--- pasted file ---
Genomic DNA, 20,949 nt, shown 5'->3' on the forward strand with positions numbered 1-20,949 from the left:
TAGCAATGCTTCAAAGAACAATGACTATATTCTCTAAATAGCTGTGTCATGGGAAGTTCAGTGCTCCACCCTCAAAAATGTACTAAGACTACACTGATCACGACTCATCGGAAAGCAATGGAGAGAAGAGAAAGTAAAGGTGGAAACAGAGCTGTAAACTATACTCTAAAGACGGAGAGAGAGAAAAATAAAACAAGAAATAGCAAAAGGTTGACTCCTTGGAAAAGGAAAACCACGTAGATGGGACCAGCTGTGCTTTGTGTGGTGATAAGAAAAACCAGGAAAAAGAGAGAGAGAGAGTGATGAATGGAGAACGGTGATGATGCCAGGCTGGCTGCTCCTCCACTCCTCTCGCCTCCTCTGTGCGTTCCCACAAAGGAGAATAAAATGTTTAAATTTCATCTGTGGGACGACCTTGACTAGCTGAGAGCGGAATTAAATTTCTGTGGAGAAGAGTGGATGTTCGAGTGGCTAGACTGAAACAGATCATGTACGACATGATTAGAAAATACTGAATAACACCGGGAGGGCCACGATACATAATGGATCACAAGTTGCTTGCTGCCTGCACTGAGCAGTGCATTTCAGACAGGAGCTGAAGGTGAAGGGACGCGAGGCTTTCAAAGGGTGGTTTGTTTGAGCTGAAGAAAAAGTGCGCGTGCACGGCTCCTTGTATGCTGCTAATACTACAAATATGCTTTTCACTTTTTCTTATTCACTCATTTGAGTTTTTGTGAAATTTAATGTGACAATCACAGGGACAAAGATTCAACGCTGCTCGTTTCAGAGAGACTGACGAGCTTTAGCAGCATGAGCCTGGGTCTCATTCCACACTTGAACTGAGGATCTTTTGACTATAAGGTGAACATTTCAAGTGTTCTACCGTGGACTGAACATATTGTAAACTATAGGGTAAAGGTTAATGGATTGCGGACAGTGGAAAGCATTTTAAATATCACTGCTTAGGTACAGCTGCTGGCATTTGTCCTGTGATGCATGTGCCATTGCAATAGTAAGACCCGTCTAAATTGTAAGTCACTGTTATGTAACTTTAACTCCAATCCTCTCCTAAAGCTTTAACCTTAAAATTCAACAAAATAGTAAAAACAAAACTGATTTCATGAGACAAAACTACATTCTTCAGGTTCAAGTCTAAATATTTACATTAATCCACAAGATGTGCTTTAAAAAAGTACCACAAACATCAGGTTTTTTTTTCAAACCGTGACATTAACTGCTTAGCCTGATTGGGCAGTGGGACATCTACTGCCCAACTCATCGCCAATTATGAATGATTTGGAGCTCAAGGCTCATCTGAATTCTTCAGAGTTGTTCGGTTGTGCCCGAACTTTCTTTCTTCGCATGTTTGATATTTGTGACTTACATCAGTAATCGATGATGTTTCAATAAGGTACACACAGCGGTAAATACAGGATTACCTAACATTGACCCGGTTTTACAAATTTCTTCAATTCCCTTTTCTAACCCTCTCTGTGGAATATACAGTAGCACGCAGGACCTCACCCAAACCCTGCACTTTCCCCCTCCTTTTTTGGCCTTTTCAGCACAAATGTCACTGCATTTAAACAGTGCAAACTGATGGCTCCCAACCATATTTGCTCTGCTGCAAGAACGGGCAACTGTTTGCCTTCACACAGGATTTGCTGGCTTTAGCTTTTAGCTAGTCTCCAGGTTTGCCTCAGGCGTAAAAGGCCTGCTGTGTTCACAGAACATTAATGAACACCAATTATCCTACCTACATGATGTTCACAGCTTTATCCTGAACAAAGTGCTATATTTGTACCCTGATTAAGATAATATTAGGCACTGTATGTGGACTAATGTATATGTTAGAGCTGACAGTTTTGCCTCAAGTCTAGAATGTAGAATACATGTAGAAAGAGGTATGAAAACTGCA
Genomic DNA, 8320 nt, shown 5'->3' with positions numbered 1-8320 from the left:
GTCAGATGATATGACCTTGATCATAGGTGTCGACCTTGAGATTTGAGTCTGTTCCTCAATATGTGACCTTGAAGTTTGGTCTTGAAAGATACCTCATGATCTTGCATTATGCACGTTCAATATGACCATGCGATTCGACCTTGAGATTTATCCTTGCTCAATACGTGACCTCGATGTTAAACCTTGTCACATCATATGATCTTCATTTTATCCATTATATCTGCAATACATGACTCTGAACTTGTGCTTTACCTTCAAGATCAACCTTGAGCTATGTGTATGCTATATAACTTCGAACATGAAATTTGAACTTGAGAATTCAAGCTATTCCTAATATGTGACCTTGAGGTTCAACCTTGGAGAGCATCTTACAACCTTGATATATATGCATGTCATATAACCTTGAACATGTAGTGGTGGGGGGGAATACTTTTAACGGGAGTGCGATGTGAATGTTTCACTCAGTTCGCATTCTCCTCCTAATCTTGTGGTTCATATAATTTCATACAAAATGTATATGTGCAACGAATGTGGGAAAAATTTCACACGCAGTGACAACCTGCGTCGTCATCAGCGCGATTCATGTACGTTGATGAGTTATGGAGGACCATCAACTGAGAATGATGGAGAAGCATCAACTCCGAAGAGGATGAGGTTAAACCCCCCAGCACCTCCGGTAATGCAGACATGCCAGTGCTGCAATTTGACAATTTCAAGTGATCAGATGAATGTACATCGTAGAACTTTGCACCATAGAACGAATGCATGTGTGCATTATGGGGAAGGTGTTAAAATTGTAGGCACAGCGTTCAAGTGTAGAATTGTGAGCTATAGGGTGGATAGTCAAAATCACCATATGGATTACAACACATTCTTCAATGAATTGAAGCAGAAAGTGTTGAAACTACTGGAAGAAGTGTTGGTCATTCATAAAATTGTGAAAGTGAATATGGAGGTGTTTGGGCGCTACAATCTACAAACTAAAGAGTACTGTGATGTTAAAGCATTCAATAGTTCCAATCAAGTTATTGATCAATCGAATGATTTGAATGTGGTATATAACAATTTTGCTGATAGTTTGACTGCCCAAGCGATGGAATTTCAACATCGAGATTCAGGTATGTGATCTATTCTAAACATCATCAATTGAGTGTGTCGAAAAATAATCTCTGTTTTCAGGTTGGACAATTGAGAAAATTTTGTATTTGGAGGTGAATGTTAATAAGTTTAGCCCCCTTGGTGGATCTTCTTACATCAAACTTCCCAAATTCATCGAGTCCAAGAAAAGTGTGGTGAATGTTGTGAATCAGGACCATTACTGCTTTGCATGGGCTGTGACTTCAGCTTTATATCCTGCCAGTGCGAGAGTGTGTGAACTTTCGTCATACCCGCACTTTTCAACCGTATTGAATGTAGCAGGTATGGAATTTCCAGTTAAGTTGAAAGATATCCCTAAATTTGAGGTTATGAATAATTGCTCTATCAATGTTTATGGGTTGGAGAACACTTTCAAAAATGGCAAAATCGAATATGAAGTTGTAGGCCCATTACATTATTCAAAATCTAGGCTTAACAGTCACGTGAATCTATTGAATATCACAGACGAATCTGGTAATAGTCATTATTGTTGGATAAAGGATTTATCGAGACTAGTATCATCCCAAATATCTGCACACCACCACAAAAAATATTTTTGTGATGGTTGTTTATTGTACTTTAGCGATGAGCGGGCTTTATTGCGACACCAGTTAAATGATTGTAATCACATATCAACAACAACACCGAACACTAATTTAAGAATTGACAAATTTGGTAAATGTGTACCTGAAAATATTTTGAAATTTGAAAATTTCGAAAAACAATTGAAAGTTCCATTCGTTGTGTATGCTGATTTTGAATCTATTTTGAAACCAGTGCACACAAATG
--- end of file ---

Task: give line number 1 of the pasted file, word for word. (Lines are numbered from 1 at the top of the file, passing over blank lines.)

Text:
Genomic DNA, 20,949 nt, shown 5'->3' on the forward strand with positions numbered 1-20,949 from the left: